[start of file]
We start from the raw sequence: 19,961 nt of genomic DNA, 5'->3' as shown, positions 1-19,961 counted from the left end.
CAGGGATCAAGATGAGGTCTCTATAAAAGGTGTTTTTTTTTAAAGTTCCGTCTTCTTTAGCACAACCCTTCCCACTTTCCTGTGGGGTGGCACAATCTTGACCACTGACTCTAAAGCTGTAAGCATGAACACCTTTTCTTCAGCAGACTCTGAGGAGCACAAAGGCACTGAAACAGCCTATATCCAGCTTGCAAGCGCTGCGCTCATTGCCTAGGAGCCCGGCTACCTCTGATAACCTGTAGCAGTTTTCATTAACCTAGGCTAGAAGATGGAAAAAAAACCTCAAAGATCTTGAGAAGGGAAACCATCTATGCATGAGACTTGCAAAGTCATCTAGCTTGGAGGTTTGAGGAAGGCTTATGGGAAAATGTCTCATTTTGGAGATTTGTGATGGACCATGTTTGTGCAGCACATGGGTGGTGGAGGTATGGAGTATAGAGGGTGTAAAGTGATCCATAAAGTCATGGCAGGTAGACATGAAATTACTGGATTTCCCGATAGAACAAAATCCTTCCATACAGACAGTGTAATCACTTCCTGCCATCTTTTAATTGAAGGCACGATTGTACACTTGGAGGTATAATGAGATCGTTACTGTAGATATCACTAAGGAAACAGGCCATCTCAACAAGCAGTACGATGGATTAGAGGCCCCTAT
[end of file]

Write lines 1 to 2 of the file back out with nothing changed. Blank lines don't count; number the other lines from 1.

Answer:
We start from the raw sequence: 19,961 nt of genomic DNA, 5'->3' as shown, positions 1-19,961 counted from the left end.
CAGGGATCAAGATGAGGTCTCTATAAAAGGTGTTTTTTTTTAAAGTTCCGTCTTCTTTAGCACAACCCTTCCCACTTTCCTGTGGGGTGGCACAATCTTGACCACTGACTCTAAAGCTGTAAGCATGAACACCTTTTCTTCAGCAGACTCTGAGGAGCACAAAGGCACTGAAACAGCCTATATCCAGCTTGCAAGCGCTGCGCTCATTGCCTAGGAGCCCGGCTACCTCTGATAACCTGTAGCAGTTTTCATTAACCTAGGCTAGAAGATGGAAAAAAAACCTCAAAGATCTTGAGAAGGGAAACCATCTATGCATGAGACTTGCAAAGTCATCTAGCTTGGAGGTTTGAGGAAGGCTTATGGGAAAATGTCTCATTTTGGAGATTTGTGATGGACCATGTTTGTGCAGCACATGGGTGGTGGAGGTATGGAGTATAGAGGGTGTAAAGTGATCCATAAAGTCATGGCAGGTAGACATGAAATTACTGGATTTCCCGATAGAACAAAATCCTTCCATACAGACAGTGTAATCACTTCCTGCCATCTTTTAATTGAAGGCACGATTGTACACTTGGAGGTATAATGAGATCGTTACTGTAGATATCACTAAGGAAACAGGCCATCTCAACAAGCAGTACGATGGATTAGAGGCCCCTAT